Wednesday, October 12, 2005
" What really qualifies Ms. Tritch to lecture the rest of us about tax policy is an absolute conviction our tax system is tilted too much toward the rich. To read her diatribe, one would think the wealthy pay no taxes at all and that the tax burden falls almost entirely on the poor and middle class. One would also come away thinking taxes do not affect economic growth at all.Is there a better way for the national government to raise revenue? Do we really want to loose 2% to 5% of the economy's output every year merely because of the way government chooses to raise revenue? The President has created a Commission to make proposals to reform the tax system, and I wonder, what are the odds the Commission's proposals will find a way to reduce this large tax burden of lost output?
According to Ms. Tritch, our tax system should serve one purpose and one purpose only -- to soak the rich. Any reduction in tax rates, especially on saving and investment, has nothing to do with raising growth, but is nothing but a giveaway to the ultrawealthy. One can see now why she was hired by the Times despite a paucity of knowledge or experience in the field of economics.
The reality is the wealthy pay almost all the federal income tax and there is clear and compelling evidence our tax system -- especially its misguided redistributive elements -- impose a heavy cost in growth terms ultimately paid by the nonwealthy via lower productivity and, hence, lower wages and incomes.
Interestingly, the latest Internal Revenue Service data on distribution of the tax burden were released the same day Ms. Tritch's tirade appeared. They show the top 1 percent of taxpayers paid 34.3 percent of all federal income taxes in 2003, although they earned just 16.8 percent of the adjusted gross income. The top 5 percent of taxpayers paid more than half of all federal income taxes, the top 10 percent paid two-thirds, and the top half of taxpayers paid 96.5 percent, meaning the bottom half paid just 31/2 percent.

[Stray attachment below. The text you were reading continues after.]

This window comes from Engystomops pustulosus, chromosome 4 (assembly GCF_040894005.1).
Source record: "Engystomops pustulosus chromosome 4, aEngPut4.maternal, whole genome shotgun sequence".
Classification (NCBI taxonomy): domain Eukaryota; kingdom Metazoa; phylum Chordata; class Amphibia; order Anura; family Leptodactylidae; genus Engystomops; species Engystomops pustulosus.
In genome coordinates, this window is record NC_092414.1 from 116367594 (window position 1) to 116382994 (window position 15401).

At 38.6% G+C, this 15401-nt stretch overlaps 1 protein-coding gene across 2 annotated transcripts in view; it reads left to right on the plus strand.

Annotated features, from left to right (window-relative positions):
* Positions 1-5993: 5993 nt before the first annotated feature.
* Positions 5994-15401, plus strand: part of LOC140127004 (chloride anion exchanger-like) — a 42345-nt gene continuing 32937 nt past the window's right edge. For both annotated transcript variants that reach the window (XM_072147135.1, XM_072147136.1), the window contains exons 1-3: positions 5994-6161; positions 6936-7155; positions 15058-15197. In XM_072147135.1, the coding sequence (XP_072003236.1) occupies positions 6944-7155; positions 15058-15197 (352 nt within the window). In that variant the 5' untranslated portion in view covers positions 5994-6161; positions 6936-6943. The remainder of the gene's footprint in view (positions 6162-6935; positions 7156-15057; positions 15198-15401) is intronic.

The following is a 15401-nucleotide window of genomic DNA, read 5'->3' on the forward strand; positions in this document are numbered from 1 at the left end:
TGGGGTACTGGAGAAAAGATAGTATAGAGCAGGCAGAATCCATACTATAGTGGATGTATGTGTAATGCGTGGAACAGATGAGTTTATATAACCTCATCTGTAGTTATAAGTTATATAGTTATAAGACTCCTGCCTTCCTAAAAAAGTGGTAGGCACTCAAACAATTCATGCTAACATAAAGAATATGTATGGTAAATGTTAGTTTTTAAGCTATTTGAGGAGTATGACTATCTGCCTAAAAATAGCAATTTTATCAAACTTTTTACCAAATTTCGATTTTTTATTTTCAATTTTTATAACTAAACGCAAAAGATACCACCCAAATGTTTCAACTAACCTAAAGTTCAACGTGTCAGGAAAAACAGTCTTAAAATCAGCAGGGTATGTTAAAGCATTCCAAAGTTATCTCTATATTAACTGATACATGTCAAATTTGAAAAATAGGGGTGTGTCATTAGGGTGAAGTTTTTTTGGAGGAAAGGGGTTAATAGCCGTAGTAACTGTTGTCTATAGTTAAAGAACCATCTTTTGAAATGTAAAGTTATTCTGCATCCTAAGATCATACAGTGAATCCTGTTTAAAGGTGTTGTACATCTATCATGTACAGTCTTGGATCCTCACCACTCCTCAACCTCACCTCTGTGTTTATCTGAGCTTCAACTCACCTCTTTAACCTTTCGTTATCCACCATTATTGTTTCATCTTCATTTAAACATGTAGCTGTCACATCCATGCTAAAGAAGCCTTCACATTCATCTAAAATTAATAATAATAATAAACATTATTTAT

Another IRS report decomposed the top 1 percent and found the top 10 percent of the top 1 percent (the top 0.1 percent) increased their share of all federal income taxes from 7 percent in 1980 to 15.3 percent in 2003. These 129,000 tax filers earned 7.6 percent of the income and paid an average tax rate of 23.6 percent. This came to $114.6 billion -- 4 times more than all the taxes paid by the 64 million taxpayers in the bottom 50 percent, who paid an average 2.9 percent rate.
I would be curious to know just how much more Ms. Tritch thinks the wealthy should pay? . . . .
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According to a new report from the U.S. Government Accountability Office, we pay a very heavy price for the heavy taxation of saving, investment, corporations and estates that Ms. Tritch strongly favors. It found the tax system's efficiency cost -- output lost over and above the tax itself -- is between 2 percent and 5 percent of the gross domestic product. In short, we lose between $240 billion and $600 billion every year just because of how we levy taxes. "